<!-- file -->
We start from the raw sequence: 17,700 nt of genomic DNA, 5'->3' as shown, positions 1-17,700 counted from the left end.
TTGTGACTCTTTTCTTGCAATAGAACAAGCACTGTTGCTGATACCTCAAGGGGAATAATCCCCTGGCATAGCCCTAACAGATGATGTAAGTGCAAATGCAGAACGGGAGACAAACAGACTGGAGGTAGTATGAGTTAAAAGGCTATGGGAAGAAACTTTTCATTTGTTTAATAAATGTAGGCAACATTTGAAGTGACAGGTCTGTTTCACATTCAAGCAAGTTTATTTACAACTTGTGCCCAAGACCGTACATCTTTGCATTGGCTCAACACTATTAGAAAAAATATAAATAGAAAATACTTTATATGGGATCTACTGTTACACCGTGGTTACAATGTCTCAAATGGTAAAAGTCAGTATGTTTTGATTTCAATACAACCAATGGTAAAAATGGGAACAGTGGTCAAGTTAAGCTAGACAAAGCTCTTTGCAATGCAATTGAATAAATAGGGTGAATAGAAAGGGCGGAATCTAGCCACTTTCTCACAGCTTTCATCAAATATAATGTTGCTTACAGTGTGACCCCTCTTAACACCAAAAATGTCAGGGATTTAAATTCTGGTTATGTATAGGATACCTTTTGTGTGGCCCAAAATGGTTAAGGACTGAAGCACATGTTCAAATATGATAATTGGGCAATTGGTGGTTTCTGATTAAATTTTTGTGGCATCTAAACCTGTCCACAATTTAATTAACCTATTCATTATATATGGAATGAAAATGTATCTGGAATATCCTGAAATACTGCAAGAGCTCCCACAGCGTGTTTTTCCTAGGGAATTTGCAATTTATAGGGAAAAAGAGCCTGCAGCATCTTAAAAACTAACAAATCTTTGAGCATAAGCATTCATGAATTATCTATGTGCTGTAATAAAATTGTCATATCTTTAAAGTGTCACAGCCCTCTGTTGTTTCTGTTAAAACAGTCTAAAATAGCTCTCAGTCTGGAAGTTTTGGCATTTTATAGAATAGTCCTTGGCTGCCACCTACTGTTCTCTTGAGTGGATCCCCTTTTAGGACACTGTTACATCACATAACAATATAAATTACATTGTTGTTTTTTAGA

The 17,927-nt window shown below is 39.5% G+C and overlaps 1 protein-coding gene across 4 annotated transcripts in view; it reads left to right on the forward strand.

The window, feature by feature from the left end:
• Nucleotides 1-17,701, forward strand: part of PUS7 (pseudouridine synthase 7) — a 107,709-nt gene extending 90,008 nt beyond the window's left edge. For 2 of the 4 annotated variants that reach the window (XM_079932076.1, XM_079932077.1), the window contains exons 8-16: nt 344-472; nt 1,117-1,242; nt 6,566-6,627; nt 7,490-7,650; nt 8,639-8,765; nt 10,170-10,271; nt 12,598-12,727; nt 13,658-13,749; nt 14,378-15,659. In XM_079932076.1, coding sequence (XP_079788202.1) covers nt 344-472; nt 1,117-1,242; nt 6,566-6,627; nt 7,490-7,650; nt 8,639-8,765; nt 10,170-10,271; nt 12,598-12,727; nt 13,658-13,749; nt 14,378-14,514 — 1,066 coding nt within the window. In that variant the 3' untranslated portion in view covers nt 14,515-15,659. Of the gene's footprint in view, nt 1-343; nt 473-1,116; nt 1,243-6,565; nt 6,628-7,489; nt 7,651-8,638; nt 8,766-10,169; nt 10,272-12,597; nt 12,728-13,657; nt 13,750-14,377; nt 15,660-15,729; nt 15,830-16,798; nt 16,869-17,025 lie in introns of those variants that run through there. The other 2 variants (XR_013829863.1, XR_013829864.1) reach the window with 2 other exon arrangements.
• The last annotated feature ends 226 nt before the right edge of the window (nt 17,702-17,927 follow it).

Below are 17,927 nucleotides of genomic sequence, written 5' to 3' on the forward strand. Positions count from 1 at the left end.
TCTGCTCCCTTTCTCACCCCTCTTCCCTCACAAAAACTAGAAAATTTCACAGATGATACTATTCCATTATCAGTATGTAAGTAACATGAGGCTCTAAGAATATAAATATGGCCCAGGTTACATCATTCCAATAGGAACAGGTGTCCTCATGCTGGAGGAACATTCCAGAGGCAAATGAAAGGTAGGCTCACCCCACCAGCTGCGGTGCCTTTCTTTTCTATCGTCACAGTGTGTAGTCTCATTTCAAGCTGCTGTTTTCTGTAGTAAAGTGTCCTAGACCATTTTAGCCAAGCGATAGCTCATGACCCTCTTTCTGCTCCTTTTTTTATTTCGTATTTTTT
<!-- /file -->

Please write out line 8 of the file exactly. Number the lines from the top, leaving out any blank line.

TCTGCTCCCTTTCTCACCCCTCTTCCCTCACAAAAACTAGAAAATTTCACAGATGATACTATTCCATTATCAGTATGTAAGTAACATGAGGCTCTAAGAATATAAATATGGCCCAGGTTACATCATTCCAATAGGAACAGGTGTCCTCATGCTGGAGGAACATTCCAGAGGCAAATGAAAGGTAGGCTCACCCCACCAGCTGCGGTGCCTTTCTTTTCTATCGTCACAGTGTGTAGTCTCATTTCAAGCTGCTGTTTTCTGTAGTAAAGTGTCCTAGACCATTTTAGCCAAGCGATAGCTCATGACCCTCTTTCTGCTCCTTTTTTTATTTCGTATTTTTT